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Old 05-07-2015, 07:41 PM
wildthing wildthing is offline
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Join Date: Dec 2011
Posts: 36
Originally Posted by dnanian View Post
If you can set the source to prompt the way you want, the destination will too
Just to be clear, I am not trying to get the destination and source to prompt the same way.

The source (system drive) was set up to use FileVault in the normal way, by going to System Preferences > Security & Privacy > FileVault > Turn On FileVault. This means it can be booted up using the password of any of the OS X accounts alone. This is perfectly acceptable to me since the Mac does not leave my house (in fact it's a requirement, because the Mac may need rebooting at any time by another user when I'm not there).

However, the destination (backup drive) is set up a different way: by going to Disk Utility > Erase > Format: Mac OS Extended (Journaled, Encrypted) > Erase, entering a super-strong, random passphrase, and then using SuperDuper to clone using "Erase then Copy" (although subsequent backups can use Smart Update).

Following this, I want the backup drive to require the super-strong, random passphrase in order boot up - before it prompts for any OS X account logins - whereas the system drive should only requires the OS X account logins.

So, I am actually trying to get the destination and source to prompt differently. And it makes sense that they do prompt differently, because they were set up differently.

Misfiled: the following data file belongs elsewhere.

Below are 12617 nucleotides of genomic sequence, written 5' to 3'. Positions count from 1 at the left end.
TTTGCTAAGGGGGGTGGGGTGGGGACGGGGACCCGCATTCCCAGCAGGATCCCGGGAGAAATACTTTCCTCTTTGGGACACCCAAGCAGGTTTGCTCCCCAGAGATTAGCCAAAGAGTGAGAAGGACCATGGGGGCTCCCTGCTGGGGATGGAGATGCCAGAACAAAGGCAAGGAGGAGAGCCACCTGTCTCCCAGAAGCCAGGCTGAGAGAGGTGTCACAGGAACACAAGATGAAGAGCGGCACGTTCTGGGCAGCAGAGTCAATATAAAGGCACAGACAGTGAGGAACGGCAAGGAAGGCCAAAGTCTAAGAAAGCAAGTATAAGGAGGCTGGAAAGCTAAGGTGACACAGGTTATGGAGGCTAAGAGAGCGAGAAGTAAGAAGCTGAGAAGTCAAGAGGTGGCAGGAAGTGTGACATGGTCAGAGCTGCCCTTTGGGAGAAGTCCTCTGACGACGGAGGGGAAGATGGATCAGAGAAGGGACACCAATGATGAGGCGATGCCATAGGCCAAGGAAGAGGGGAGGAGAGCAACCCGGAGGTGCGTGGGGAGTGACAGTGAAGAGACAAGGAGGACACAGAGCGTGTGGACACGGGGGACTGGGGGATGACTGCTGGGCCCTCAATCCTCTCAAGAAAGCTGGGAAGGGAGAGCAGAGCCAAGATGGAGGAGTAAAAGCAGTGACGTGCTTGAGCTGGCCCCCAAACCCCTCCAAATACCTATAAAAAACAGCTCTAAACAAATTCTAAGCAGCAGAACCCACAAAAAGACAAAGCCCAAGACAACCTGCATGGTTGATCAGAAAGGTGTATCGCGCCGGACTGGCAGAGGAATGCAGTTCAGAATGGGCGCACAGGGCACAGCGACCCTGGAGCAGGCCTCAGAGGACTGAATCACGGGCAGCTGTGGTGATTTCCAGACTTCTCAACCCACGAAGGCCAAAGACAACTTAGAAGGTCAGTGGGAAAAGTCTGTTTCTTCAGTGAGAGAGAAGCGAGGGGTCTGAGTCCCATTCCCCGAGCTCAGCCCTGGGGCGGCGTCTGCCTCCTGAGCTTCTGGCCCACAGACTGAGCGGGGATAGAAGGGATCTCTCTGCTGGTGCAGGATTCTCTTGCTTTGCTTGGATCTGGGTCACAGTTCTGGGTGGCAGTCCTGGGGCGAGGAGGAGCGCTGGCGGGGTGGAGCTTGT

However I have just made a discovery!

I just tried re-building a backup drive from scratch, exactly as described above, and then I tried booting from it. As before, it booted first to an OS X login screen with just 2 users, one called "[Update Needed]" and the other "Guest".

However, this time I tried selecting the "[Update Needed]" user, and then entering the super-strong, random passphrase that I'd originally used to encrypt the drive in Disk Utility, and it worked! More specifically, a progress bar appeared for quite a while (presumably that's when it was decrypting the drive), and then a spontaneous reboot, then I selected "[Update Needed]" again and then entering the super-strong, random passphrase a second time, and then a different OS X login screen appeared, this time with all my usual OS X accounts - and I was finally able to login to OS X on the backup drive normally.

Based on this experience, it seems to me that the "[Update Needed]" is just OS X's way of saying, I have boot drive encrypted with a password that is not associated with any username, so I'll prompt for it, but I don't know the username so I'll display it as "[Update Needed]". The reason the password is not associated with any username is because it's the one I typed in to Disk Utility to format the partition.

I still don't know why (I think) some of my drives had the "Enter a password to unlock the disk ... [Unlock / Cancel]" prompt instead.

But now I think that OS X login screen with the "[Update Needed]" user is actually achieving exactly the same thing as the "Enter a password to unlock the disk ... [Unlock / Cancel]" prompt, just in a different way.

So now I'm happy that it is basically behaving as I want.

Last edited by wildthing; 05-07-2015 at 07:53 PM.
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